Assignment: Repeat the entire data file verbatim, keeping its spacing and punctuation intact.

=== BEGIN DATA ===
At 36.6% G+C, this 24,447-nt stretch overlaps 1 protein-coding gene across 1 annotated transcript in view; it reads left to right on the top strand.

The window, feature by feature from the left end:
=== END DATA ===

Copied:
At 36.6% G+C, this 24,447-nt stretch overlaps 1 protein-coding gene across 1 annotated transcript in view; it reads left to right on the top strand.

The window, feature by feature from the left end: